Late Stanford professor accused of sexual misconduct with former students

This article contains content that may be sensitive for some readers, especially those that knew Garza.

According to an investigative report released by KRON 4 News, the late Daniel Garza ’91 MD ’00, previous assistant professor of orthopedic surgery at the Stanford School of Medicine and medical director for the San Francisco 49ers, sexually abused at least three Stanford students during his time at the University.

Garza allegedly lured students into his home by telling them that he was dying of cancer and convincing them to spend the night to help comfort him. He would then deceptively administer a drug to knock out his victims before sexually abusing them. No signs of cancer were ever found on Garza.

KRON 4’s Maureen Kelly uncovered evidence that at least three young men while working for Stanford were drugged and molested by Garza. When the University was first notified of Garza’s possible misconduct in September 2013, he was immediately placed on administrative leave, and Stanford informed law enforcement of the complaints.

On the evening of Oct. 15, two weeks after his home was raided by police as part of the investigation, Garza committed suicide at his house in Emerald Hills.

In addition to the Stanford victims, three other men also came forward with allegations against Garza, according to Kelly’s report. The three were Garza’s former high school students in El Paso, Tex., 20 years ago, and his manipulation methods were similar to those he used on the Stanford students. Before administering the potent anesthetic halothane, he would first lure in students by telling them that he needed help conducting an experiment.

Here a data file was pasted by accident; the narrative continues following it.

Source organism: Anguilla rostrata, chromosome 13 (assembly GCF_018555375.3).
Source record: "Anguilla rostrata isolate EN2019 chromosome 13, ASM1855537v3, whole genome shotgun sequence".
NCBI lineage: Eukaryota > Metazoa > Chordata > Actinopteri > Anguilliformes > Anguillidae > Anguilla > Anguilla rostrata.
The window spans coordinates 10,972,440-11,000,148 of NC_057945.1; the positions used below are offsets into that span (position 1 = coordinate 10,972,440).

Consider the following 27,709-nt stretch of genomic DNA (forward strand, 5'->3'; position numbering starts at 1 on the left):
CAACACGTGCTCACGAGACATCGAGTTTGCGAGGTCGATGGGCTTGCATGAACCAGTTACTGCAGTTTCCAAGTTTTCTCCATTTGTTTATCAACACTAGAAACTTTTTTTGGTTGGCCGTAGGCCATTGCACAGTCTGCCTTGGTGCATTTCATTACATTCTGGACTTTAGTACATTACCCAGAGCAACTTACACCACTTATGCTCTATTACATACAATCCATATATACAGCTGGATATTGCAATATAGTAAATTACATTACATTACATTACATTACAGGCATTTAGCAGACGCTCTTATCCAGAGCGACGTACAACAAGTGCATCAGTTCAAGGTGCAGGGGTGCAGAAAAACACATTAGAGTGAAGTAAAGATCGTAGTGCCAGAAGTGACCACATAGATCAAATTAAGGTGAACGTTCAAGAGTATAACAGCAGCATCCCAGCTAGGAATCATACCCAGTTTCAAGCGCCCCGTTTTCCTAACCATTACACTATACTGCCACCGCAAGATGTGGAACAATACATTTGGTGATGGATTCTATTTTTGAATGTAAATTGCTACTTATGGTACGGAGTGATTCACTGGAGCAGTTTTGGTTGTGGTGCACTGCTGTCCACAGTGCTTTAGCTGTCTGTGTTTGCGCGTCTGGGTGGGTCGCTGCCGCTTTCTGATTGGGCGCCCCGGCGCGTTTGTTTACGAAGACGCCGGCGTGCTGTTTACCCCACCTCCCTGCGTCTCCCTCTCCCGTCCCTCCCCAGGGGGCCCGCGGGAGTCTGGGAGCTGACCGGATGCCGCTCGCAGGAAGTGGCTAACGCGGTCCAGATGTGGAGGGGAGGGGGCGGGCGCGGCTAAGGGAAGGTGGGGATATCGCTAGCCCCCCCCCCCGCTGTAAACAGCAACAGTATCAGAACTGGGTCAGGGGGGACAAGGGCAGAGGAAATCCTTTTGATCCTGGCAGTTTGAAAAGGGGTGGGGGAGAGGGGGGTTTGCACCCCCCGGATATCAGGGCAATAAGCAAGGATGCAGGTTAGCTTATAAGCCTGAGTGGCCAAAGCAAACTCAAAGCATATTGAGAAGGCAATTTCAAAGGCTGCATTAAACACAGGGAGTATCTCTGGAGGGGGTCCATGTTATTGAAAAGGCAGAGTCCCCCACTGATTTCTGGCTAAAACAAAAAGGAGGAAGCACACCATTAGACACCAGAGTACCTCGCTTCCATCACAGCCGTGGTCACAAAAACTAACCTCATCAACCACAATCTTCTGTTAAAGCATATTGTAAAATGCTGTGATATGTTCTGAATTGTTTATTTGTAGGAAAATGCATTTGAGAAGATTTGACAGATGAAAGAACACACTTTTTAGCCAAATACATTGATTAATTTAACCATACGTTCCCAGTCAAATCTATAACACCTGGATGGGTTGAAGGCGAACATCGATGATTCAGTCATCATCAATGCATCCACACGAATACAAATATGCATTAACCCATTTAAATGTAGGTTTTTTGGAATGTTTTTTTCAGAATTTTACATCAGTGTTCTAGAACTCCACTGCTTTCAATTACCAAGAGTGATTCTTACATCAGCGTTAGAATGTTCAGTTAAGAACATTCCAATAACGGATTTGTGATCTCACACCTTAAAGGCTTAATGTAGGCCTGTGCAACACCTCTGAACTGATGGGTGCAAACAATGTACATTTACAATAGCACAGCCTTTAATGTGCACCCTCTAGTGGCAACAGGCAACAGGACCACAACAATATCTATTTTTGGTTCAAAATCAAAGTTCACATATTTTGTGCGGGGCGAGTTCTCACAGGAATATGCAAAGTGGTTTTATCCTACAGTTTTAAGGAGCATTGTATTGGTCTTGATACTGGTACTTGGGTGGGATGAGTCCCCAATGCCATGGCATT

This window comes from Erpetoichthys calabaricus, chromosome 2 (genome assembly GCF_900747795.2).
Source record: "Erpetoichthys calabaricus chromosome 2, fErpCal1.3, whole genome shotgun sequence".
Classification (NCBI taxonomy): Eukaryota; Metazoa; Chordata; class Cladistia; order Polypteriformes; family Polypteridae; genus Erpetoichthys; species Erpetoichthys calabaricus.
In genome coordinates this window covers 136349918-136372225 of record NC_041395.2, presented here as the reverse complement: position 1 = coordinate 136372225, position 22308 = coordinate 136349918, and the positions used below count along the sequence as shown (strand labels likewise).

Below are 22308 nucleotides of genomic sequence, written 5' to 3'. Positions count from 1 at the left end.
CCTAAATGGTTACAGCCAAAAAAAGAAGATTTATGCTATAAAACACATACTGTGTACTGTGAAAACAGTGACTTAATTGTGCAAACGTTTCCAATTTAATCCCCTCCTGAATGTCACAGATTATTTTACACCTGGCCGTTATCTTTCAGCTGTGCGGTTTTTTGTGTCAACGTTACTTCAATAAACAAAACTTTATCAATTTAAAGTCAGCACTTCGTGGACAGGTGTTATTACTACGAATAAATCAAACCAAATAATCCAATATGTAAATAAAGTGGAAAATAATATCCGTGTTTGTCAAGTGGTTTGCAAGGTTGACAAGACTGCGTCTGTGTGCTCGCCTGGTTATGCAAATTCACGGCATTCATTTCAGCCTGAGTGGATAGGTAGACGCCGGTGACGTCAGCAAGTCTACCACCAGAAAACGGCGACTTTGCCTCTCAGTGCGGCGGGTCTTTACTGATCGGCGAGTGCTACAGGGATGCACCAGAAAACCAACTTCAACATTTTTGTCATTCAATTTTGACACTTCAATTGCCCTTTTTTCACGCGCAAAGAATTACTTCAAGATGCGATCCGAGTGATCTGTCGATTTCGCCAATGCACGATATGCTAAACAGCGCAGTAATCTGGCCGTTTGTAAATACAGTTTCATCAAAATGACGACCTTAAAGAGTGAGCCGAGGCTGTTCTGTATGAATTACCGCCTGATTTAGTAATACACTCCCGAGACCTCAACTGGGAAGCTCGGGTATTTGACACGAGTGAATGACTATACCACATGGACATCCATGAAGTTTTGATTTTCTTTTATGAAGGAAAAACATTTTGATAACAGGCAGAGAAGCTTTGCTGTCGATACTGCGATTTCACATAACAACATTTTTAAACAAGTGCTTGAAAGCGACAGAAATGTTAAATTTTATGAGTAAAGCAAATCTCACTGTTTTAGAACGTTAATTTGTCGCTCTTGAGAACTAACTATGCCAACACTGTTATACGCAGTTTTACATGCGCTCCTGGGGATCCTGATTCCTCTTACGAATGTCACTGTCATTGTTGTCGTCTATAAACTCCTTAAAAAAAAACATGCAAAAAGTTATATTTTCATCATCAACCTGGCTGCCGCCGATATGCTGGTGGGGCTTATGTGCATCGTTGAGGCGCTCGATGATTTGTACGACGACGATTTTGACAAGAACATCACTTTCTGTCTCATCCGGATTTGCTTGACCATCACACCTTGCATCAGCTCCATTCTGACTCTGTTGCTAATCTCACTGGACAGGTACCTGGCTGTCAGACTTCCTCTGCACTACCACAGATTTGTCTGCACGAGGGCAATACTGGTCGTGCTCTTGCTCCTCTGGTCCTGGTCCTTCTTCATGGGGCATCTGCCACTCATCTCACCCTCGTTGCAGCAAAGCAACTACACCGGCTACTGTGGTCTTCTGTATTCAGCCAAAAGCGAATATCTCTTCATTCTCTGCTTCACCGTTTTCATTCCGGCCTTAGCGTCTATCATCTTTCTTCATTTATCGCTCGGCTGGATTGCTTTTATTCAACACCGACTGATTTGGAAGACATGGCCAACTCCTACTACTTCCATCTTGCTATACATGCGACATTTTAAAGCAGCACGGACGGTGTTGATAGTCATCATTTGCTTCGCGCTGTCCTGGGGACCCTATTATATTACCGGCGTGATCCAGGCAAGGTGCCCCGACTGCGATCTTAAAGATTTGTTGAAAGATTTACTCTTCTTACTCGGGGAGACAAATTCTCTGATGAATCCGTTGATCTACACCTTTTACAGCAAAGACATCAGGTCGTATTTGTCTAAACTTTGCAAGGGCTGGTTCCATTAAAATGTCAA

Although two of the victims reportedly notified authorities of the abuse, Garza was never charged and passed several criminal background checks during his time at Stanford.

Garza went on to Stanford Medical School after his career as a high school teacher and became a doctor and associate professor who worked directly with University students. He specialized in sports medicine and conducted research on sports-related injuries, in particular the prevention of traumatic brain injury in athletes. He also held the position of medical director for the San Francisco 49ers.

No complaints about Garza ever surfaced among the 49ers, and news of his death shook the Stanford community in October. With KRON 4’s most recent release, several Stanford athletes responded with surprise.

“Shocking and upsetting news,” tweeted football player Ben Gardner ’13. “[Garza] had everyone fooled, including me.”

 

Contact Kylie Jue at kyliej ‘at’ stanford ‘dot’ edu.               

About Kylie Jue

Kylie Jue ’17 is a news desk editor who first became involved with The Daily as a high school intern. A sophomore from Cupertino, California, she plans on studying both computer science and English during her time at Stanford and is also a CS 106 section leader. To contact Kylie, email her at kyliej ‘at’ stanford.edu.
  • Card14

    “When the University was first notified of Garza’s possible misconduct in September 2013…”
    Stanford was notified long before September 2013. This had been going on for years, but Stanford didn’t give a damn because the students were brown. Official Stanford policy, “If They’re Brown, We’re Down!” Stanford only contacted authorities after students went outside of the University. (Including the Stanford Police who are paid by the University.)